The digital environment in which the humanities are now firmly immersed has opened the door to innovative ways for students to interact with traditional formats such as archival and print material, and to develop a deep and personal understanding of topics and issues. Libraries, museums and archives are in the unique position of facilitating the creation of digital initiatives in the classroom by offering up their collections as “learning laboratories,” and by sharing their expertise in technology, information, and digital literacy as well as data management. Through active collaboration with course instructors, they can build bridges between their collections and the digital skills students need in order to embrace the new learning paradigm and to help lead them into the future. This paper outlines an archival-digital pilot launched in 2015 at the University of Ottawa, Canada. It situates the project in its historical context; details its early and subsequent iterations; and surveys the assumptions, challenges, surprises, and pleasures of introducing students to archival sources and to acquiring digital skills.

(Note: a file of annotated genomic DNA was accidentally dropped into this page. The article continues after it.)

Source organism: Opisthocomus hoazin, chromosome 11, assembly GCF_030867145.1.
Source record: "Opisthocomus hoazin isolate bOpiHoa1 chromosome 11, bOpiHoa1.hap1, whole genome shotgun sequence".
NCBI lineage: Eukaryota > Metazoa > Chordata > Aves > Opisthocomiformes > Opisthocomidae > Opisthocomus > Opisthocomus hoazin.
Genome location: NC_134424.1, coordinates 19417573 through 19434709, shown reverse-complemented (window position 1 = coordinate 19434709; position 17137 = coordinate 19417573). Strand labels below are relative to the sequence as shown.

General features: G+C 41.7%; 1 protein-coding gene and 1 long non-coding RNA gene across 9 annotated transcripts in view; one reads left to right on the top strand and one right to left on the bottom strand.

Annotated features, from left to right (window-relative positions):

Digital Humanities, Hamlet, Shakespeare reception, teaching Shakespeare, Shakespeare in Canada
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